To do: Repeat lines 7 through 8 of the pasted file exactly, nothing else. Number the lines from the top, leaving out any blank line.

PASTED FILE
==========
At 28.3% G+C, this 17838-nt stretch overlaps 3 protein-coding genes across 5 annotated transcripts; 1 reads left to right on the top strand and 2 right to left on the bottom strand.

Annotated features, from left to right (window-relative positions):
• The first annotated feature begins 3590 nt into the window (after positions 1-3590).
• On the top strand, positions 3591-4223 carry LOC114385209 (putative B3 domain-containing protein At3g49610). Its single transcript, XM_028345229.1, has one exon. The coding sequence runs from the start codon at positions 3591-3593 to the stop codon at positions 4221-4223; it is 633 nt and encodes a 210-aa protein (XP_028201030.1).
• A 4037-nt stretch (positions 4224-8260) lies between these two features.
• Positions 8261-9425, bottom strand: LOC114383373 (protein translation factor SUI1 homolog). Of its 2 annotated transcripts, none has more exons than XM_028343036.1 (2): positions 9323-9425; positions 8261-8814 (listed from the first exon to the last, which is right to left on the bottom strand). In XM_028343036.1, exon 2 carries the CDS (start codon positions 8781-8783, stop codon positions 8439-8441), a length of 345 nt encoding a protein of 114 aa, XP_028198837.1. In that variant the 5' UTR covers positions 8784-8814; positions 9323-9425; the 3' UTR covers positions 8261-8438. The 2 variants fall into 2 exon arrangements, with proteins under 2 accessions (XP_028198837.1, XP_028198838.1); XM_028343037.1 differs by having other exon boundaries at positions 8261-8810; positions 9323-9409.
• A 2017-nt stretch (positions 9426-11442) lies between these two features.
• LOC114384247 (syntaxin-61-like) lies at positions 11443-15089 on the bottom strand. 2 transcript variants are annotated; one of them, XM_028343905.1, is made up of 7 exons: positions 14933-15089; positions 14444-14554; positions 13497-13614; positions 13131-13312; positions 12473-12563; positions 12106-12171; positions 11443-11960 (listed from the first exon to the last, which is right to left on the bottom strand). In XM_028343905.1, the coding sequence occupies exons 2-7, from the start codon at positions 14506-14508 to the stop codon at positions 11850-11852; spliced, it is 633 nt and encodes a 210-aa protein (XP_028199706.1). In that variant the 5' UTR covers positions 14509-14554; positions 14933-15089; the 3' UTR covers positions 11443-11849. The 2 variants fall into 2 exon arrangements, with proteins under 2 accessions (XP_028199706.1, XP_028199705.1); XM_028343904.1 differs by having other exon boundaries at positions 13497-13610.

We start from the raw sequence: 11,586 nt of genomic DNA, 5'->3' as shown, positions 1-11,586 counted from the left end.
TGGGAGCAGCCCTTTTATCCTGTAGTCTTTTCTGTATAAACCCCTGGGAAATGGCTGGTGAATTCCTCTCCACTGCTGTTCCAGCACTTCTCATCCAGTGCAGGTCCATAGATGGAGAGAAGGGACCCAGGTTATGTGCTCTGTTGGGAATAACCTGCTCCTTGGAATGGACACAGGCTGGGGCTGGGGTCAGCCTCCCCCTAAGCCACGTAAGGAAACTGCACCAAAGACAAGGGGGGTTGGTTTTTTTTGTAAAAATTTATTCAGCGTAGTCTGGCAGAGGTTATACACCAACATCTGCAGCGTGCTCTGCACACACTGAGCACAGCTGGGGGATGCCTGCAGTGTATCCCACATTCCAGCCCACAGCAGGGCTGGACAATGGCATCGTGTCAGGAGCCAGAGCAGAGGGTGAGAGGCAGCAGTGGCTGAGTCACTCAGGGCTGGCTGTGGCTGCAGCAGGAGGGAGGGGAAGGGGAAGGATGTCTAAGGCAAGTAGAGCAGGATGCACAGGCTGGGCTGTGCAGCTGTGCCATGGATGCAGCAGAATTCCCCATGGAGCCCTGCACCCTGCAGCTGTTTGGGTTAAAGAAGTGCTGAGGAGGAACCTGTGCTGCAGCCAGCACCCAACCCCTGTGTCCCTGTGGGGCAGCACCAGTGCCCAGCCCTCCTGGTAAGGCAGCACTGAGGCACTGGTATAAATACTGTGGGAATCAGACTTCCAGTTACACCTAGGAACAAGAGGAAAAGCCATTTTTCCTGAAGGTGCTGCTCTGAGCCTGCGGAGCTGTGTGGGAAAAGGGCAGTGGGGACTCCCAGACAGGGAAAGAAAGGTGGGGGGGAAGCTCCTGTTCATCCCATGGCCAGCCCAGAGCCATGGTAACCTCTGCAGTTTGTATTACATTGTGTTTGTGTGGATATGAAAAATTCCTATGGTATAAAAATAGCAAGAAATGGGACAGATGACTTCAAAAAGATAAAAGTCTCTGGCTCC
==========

• A 2017-nt stretch (positions 9426-11442) lies between these two features.
• LOC114384247 (syntaxin-61-like) lies at positions 11443-15089 on the bottom strand. 2 transcript variants are annotated; one of them, XM_028343905.1, is made up of 7 exons: positions 14933-15089; positions 14444-14554; positions 13497-13614; positions 13131-13312; positions 12473-12563; positions 12106-12171; positions 11443-11960 (listed from the first exon to the last, which is right to left on the bottom strand). In XM_028343905.1, the coding sequence occupies exons 2-7, from the start codon at positions 14506-14508 to the stop codon at positions 11850-11852; spliced, it is 633 nt and encodes a 210-aa protein (XP_028199706.1). In that variant the 5' UTR covers positions 14509-14554; positions 14933-15089; the 3' UTR covers positions 11443-11849. The 2 variants fall into 2 exon arrangements, with proteins under 2 accessions (XP_028199706.1, XP_028199705.1); XM_028343904.1 differs by having other exon boundaries at positions 13497-13610.